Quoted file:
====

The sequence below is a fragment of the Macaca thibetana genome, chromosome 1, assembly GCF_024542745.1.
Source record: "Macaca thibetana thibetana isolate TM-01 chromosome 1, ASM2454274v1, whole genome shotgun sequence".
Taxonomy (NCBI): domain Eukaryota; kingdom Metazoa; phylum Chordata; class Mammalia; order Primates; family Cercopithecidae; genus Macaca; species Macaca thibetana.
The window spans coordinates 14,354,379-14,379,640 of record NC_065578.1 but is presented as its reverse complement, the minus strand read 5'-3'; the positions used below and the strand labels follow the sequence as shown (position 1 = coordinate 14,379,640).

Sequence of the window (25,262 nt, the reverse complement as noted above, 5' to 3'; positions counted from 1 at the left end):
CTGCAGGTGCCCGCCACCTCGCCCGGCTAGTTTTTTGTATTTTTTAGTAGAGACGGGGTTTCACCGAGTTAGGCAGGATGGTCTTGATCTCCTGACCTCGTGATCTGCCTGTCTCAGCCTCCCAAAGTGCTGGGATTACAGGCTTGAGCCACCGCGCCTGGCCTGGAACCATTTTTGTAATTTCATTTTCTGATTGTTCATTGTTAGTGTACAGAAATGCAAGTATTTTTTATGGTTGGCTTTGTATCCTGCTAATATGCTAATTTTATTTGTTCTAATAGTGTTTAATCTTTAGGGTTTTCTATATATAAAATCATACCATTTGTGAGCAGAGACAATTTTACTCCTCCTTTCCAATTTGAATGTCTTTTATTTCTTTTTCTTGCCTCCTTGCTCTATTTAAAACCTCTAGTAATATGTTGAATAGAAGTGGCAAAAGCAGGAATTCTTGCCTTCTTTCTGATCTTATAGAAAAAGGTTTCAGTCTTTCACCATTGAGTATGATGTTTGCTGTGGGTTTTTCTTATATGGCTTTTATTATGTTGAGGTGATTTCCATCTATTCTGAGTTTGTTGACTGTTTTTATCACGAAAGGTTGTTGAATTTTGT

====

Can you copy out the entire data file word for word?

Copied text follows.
The sequence below is a fragment of the Macaca thibetana genome, chromosome 1, assembly GCF_024542745.1.
Source record: "Macaca thibetana thibetana isolate TM-01 chromosome 1, ASM2454274v1, whole genome shotgun sequence".
Taxonomy (NCBI): domain Eukaryota; kingdom Metazoa; phylum Chordata; class Mammalia; order Primates; family Cercopithecidae; genus Macaca; species Macaca thibetana.
The window spans coordinates 14,354,379-14,379,640 of record NC_065578.1 but is presented as its reverse complement, the minus strand read 5'-3'; the positions used below and the strand labels follow the sequence as shown (position 1 = coordinate 14,379,640).

Sequence of the window (25,262 nt, the reverse complement as noted above, 5' to 3'; positions counted from 1 at the left end):
CTGCAGGTGCCCGCCACCTCGCCCGGCTAGTTTTTTGTATTTTTTAGTAGAGACGGGGTTTCACCGAGTTAGGCAGGATGGTCTTGATCTCCTGACCTCGTGATCTGCCTGTCTCAGCCTCCCAAAGTGCTGGGATTACAGGCTTGAGCCACCGCGCCTGGCCTGGAACCATTTTTGTAATTTCATTTTCTGATTGTTCATTGTTAGTGTACAGAAATGCAAGTATTTTTTATGGTTGGCTTTGTATCCTGCTAATATGCTAATTTTATTTGTTCTAATAGTGTTTAATCTTTAGGGTTTTCTATATATAAAATCATACCATTTGTGAGCAGAGACAATTTTACTCCTCCTTTCCAATTTGAATGTCTTTTATTTCTTTTTCTTGCCTCCTTGCTCTATTTAAAACCTCTAGTAATATGTTGAATAGAAGTGGCAAAAGCAGGAATTCTTGCCTTCTTTCTGATCTTATAGAAAAAGGTTTCAGTCTTTCACCATTGAGTATGATGTTTGCTGTGGGTTTTTCTTATATGGCTTTTATTATGTTGAGGTGATTTCCATCTATTCTGAGTTTGTTGACTGTTTTTATCACGAAAGGTTGTTGAATTTTGT